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Preslav Rachev
Spoiler: No, for the same reason that Rust did not kill Go’s momentum either. They are different languages, solving different problems.

As you have probably heard, last week, work on an experimental successor to C++ called Carbon was announced by Chandler Carruth, who works at Google.

The project is still more of a theoretical prospect than anything one can meaningfully work with. Still, some people began asking what this might mean for the future of Go within and outside of the company.

There is some merit to that. Google is known for often picking up new shiny toys to play around with and losing interest in things it spent time and effort promoting in the past. And yet, I don’t think this is the case with Carbon and Go.

For one, they are solving very different problems. Take a look at Go. While it was originally meant to help solve Google’s C/C++ problems with its simpler syntax, memory safety, and faster build times, Go quickly proved to be a thing of its kind. Thanks to early champions like Docker and Kubernetes, Go established itself as the de-facto language for building Cloud tooling and infrastructure. But the Cloud is only a tiny part of the whole picture. Go is extremely versatile, and people prove it by creating entire businesses with it - from the server backends to the interactive Web frontend, desktop, and mobile apps.

Go proved to be a success in its own new category - a language taking a sweet spot between statically-typed enterprise-grade languages like Java, and dynamic languages Python and PHP on the other hand. It’s an 80% language - it’s neither the fastest nor the prettiest language out there. On the contrary, Go is pretty boring, making it the perfect tool for most cases.

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This is far from the world where C++ shines - the non-managed memory nature of the language and the bare-metal performance of its C core make it a perfect choice for the 10-20% of use cases where performance is mission-critical. However, this makes the language order of magnitude more complex than market contenders, and the effort of moving forward while ensuring that decades of legacy C++ code are still supported is only making things harder.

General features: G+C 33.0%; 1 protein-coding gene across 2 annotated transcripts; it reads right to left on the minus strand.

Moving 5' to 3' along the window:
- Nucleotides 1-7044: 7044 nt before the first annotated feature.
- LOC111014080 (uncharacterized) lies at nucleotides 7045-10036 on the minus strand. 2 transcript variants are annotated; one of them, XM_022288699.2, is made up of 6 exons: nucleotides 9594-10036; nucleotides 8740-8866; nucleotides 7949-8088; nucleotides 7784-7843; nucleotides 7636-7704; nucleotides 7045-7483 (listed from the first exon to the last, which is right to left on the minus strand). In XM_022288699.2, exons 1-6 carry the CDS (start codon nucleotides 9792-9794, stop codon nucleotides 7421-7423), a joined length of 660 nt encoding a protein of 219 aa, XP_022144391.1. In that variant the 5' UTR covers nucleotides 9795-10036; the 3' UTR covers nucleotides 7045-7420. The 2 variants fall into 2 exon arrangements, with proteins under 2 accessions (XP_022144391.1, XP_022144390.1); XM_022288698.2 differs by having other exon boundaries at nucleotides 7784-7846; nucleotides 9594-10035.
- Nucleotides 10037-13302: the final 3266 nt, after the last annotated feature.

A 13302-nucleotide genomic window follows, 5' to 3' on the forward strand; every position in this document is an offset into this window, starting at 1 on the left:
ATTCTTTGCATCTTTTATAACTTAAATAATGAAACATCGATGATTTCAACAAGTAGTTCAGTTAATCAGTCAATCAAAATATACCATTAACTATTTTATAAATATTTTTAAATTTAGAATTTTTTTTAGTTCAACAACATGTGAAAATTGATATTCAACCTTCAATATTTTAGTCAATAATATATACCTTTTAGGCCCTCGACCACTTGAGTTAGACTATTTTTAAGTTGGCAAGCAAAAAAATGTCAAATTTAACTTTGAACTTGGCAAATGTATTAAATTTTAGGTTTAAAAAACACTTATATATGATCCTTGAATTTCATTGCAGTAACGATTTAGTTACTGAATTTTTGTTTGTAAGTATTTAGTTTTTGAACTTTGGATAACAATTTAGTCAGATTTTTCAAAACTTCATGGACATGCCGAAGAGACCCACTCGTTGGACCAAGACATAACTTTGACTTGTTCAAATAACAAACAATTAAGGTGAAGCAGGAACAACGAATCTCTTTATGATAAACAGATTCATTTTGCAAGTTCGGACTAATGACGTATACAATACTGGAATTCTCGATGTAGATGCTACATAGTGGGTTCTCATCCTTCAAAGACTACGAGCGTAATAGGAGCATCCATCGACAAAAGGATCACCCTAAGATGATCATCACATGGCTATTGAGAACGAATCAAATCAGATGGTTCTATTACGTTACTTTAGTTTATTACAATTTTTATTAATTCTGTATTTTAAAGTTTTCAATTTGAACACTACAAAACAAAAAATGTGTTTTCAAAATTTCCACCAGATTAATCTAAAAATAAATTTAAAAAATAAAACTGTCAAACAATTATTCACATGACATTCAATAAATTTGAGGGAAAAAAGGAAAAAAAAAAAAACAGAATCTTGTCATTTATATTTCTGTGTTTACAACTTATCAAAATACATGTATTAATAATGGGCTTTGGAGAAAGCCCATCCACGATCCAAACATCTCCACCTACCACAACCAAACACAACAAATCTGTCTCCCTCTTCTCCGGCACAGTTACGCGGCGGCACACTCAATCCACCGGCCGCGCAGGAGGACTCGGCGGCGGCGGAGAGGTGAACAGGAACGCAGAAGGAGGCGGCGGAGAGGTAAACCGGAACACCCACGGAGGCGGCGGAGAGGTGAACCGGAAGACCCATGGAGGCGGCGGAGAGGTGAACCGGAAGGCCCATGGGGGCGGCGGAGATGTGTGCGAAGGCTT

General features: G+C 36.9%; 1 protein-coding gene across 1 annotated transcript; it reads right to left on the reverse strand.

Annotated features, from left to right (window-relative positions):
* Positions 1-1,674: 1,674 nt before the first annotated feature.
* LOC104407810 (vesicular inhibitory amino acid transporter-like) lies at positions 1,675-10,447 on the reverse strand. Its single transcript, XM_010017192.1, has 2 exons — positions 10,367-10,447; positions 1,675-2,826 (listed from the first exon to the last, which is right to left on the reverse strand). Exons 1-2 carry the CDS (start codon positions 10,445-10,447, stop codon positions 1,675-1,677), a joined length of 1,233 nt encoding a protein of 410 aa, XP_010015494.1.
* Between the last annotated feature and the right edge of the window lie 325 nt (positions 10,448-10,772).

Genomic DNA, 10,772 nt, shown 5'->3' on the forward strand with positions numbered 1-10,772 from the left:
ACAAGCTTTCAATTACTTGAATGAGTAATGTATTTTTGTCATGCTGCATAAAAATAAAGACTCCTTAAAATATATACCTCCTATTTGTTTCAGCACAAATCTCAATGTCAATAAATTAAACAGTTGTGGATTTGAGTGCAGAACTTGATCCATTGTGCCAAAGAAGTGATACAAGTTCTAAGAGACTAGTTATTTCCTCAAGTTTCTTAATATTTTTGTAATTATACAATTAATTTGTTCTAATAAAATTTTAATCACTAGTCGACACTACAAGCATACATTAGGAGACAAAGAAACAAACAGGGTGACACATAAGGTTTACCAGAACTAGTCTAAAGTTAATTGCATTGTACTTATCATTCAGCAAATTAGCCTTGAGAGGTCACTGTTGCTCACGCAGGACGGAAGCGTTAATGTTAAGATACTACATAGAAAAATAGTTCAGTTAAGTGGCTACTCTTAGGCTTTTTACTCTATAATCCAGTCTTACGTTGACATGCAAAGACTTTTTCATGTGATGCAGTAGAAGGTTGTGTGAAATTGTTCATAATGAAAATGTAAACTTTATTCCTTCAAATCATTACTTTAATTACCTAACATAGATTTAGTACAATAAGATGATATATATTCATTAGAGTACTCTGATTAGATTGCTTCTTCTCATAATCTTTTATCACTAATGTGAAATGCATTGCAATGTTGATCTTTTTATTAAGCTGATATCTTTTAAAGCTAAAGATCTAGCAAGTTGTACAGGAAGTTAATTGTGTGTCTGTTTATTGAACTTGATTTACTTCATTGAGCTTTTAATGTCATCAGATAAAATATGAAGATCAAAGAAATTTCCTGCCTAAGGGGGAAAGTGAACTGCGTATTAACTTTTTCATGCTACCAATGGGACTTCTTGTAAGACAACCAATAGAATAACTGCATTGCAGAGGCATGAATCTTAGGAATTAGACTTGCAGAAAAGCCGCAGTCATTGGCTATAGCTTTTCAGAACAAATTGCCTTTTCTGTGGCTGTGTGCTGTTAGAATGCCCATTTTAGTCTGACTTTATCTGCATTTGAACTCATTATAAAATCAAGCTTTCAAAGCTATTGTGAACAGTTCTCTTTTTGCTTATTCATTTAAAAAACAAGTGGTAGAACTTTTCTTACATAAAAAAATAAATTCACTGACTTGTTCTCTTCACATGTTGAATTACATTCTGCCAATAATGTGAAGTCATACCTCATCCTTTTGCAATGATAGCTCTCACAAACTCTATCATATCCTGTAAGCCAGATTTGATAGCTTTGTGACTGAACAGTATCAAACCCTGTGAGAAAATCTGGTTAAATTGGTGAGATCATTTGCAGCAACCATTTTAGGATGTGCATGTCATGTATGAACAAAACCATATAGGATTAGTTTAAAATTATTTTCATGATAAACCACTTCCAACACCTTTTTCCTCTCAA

Go’s success does not change the fact that there are tons of C++ code out in the world that someone needs to keep working with. Especially at Google. I think that Carbon is Google’s second attempt to modernize its vast C++ codebase. C++ needs an infusion of fresh human capital and developer experience, and this is the central pillar of what Carbon is trying to solve. It attempts to make the field sexy and exciting for newcomers without leaving the decades of C++ legacy behind. On the contrary - those will be first-class citizens of Carbon.

Speaking about Go’s success - let me address my second and last point. To someone looking at Go right now, it may seem like its market adoption has skyrocketed since day one. However, it has taken more than a decade for the language to reach the place it is at - and this is only a tiny fraction of where it could possibly go. What I am trying to say here is that it takes enormous time and community effort for a programming language to receive mainstream industry adoption. Behind all the buzzwords and fancy constructs, if there are no actual human beings willing to invest their time and money in developing libraries and applications for it, any project will remain just a theoretical prospect. Without trying to start a flamewar here, think about your favorite programming language, the one you have always wanted to work with. Changes are, it’s not the one that’s playing your bills.

After everything I have said thus far, I am still very confident in Go’s bright future.

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